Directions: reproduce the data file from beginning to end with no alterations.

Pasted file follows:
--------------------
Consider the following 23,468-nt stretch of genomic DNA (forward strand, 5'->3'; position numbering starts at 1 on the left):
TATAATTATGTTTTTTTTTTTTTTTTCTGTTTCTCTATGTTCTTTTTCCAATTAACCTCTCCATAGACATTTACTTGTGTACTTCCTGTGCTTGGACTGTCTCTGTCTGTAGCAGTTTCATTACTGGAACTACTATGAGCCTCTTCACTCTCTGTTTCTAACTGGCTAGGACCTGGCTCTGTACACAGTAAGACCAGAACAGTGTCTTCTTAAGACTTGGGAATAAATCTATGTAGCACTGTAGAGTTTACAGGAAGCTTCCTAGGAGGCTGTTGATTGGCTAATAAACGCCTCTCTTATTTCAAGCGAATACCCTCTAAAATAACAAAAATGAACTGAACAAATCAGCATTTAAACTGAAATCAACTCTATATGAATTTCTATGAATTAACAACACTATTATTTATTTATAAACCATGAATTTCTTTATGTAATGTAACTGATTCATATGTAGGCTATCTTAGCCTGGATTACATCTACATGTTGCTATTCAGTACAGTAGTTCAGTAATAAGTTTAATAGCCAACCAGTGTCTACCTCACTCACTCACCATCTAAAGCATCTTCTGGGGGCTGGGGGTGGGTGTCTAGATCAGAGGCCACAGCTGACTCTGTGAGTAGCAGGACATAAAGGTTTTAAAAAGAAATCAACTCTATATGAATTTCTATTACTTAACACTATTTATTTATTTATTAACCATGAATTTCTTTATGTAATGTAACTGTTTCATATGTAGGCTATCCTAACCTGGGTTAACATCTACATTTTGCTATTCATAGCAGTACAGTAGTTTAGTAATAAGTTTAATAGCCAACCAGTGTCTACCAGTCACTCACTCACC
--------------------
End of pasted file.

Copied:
Consider the following 23,468-nt stretch of genomic DNA (forward strand, 5'->3'; position numbering starts at 1 on the left):
TATAATTATGTTTTTTTTTTTTTTTTCTGTTTCTCTATGTTCTTTTTCCAATTAACCTCTCCATAGACATTTACTTGTGTACTTCCTGTGCTTGGACTGTCTCTGTCTGTAGCAGTTTCATTACTGGAACTACTATGAGCCTCTTCACTCTCTGTTTCTAACTGGCTAGGACCTGGCTCTGTACACAGTAAGACCAGAACAGTGTCTTCTTAAGACTTGGGAATAAATCTATGTAGCACTGTAGAGTTTACAGGAAGCTTCCTAGGAGGCTGTTGATTGGCTAATAAACGCCTCTCTTATTTCAAGCGAATACCCTCTAAAATAACAAAAATGAACTGAACAAATCAGCATTTAAACTGAAATCAACTCTATATGAATTTCTATGAATTAACAACACTATTATTTATTTATAAACCATGAATTTCTTTATGTAATGTAACTGATTCATATGTAGGCTATCTTAGCCTGGATTACATCTACATGTTGCTATTCAGTACAGTAGTTCAGTAATAAGTTTAATAGCCAACCAGTGTCTACCTCACTCACTCACCATCTAAAGCATCTTCTGGGGGCTGGGGGTGGGTGTCTAGATCAGAGGCCACAGCTGACTCTGTGAGTAGCAGGACATAAAGGTTTTAAAAAGAAATCAACTCTATATGAATTTCTATTACTTAACACTATTTATTTATTTATTAACCATGAATTTCTTTATGTAATGTAACTGTTTCATATGTAGGCTATCCTAACCTGGGTTAACATCTACATTTTGCTATTCATAGCAGTACAGTAGTTTAGTAATAAGTTTAATAGCCAACCAGTGTCTACCAGTCACTCACTCACC